Gender dysphoria is a term that describes a sense of unease that a person may have because of a mismatch between their biological sex and their gender identity. This sense of unease or dissatisfaction may be so intense it can lead to depression and anxiety and have a harmful impact on daily life.
It is the feeling of discomfort or distress that might occur in people whose gender identity differs from their sex assigned at birth or sex-related physical characteristics. Transgender and gender-diverse people might experience gender dysphoria at some point in their lives. However, some transgender and gender-diverse people feel at ease with their bodies, with or without medical intervention.
Some of the Symptoms
Gender dysphoria might cause adolescents and adults to experience a marked difference between inner gender identity and assigned gender that lasts for at least six months. The difference is shown by at least two of the following:
- A difference between gender identity and genitals or secondary sex characteristics, such as breast size, voice and facial hair. In young adolescents, a difference between gender identity and anticipated secondary sex characteristics.
- A strong desire to be rid of these genitals or secondary sex characteristics, or a desire to prevent the development of secondary sex characteristics.
- A strong desire to have the genitals and secondary sex characteristics of another gender.
- A strong desire to be or to be treated as another gender.
- A strong belief of having the typical feelings and reactions of another gender.
Complications of Gender dysphoria
- Gender dysphoria can affect many aspects of life, including daily activities. People experiencing gender dysphoria might have difficulty in school due to pressure to dress in a way that’s associated with their sex assigned at birth or out of fear of being harassed or teased.
- If gender dysphoria impairs the ability to function at school or at work, the result may be school dropout or unemployment. Relationship difficulties are common. Anxiety, depression, self-harm, eating disorders, substance misuse and other problems can occur.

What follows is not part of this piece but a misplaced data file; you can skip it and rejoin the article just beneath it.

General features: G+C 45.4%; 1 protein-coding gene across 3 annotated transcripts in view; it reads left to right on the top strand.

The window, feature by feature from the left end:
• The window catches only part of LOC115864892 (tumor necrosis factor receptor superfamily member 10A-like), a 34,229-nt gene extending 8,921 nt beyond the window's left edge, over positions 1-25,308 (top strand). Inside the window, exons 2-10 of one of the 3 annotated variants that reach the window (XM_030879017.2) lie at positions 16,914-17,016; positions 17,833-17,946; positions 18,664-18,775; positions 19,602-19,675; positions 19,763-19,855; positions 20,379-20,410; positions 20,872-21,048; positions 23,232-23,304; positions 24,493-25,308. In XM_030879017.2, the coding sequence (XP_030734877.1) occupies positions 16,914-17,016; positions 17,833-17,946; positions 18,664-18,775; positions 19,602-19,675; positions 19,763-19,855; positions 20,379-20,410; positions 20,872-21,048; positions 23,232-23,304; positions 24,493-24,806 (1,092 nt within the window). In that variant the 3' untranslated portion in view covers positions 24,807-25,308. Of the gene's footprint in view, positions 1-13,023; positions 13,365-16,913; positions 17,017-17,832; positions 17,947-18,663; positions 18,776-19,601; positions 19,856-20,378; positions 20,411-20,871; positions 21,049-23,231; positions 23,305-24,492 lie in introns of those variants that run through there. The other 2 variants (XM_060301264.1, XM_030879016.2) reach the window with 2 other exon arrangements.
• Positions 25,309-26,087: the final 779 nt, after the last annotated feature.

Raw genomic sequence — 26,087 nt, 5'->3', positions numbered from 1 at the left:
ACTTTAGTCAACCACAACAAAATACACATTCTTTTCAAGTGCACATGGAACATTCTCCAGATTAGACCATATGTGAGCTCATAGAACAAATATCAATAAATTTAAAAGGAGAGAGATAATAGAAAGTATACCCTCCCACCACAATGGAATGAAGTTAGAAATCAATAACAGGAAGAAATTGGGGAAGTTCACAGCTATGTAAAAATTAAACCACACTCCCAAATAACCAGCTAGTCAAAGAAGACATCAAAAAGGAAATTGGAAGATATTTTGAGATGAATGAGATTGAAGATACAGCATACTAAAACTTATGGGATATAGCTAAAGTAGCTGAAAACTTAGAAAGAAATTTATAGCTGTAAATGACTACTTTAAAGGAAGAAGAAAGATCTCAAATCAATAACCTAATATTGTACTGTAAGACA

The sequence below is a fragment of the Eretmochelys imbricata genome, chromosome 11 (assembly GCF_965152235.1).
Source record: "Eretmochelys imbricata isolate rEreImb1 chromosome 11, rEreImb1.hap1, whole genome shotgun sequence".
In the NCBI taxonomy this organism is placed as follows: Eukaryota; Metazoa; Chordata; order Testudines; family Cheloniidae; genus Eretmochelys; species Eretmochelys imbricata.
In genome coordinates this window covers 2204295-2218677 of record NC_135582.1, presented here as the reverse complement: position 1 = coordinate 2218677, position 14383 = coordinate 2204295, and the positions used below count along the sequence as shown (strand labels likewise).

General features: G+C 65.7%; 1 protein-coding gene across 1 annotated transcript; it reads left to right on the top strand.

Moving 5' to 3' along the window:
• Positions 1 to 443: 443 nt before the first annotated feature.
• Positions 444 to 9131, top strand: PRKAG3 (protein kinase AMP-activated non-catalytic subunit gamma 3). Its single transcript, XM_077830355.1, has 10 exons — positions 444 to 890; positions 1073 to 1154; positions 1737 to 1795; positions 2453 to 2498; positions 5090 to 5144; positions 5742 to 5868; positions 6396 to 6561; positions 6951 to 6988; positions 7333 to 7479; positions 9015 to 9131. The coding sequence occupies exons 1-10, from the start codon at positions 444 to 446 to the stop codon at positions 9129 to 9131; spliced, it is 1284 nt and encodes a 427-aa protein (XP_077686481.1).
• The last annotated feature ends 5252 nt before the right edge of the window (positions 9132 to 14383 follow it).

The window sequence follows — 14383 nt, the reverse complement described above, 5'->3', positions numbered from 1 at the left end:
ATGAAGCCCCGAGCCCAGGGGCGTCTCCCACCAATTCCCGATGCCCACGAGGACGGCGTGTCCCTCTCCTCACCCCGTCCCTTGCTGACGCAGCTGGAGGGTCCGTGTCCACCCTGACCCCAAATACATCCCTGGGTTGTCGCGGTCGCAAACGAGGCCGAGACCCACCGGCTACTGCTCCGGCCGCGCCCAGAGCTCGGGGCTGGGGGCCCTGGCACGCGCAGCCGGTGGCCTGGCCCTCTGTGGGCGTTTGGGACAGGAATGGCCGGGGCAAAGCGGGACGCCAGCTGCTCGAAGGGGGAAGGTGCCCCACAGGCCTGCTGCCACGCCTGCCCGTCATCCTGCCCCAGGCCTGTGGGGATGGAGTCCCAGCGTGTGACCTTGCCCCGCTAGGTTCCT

More children and adolescents are identifying as transgender and offered medical treatment, especially in the US. But some providers and European authorities are urging caution because of a lack of strong evidence.
In a new report from The BMJ Investigations Unit, Jennifer Block, investigations reporter, looks into the evidence base behind this surge in treatment.More adolescents with no history of gender dysphoria are presenting at gender clinics. For example, a recent analysis of insurance claims found that nearly 18,000 US minors began taking puberty blockers or hormones from 2017 to 2021, the number rising each year.
Gender dysphoria- No longer a pathology
Transgender health issues will no longer be classified as mental and behavioural disorders under big changes to the World Health Organization’s global manual of diagnoses. The newly-approved version instead places issues of gender incongruence under a chapter on sexual health. A World Health Organization expert said it now understands transgender is “not actually a mental health condition”. Human Rights Watch says the change will have a “liberating effect worldwide”.
Being a transgender is no longer a mental disorder. While gender dysphoria is a frequent diagnosis in our professional and social field, there is little research about the subject and there is a lack of precise information about the prevalence of this diagnosis in Mexico. In addition, there is a lack of guidelines to approach these patients. This situation causes the treatment to be performed in a partial manner, without taking into account that the proper approach includes at least a couple of health professionals who are in charge of guiding, informing and assessing the patient’s physical and psychological condition.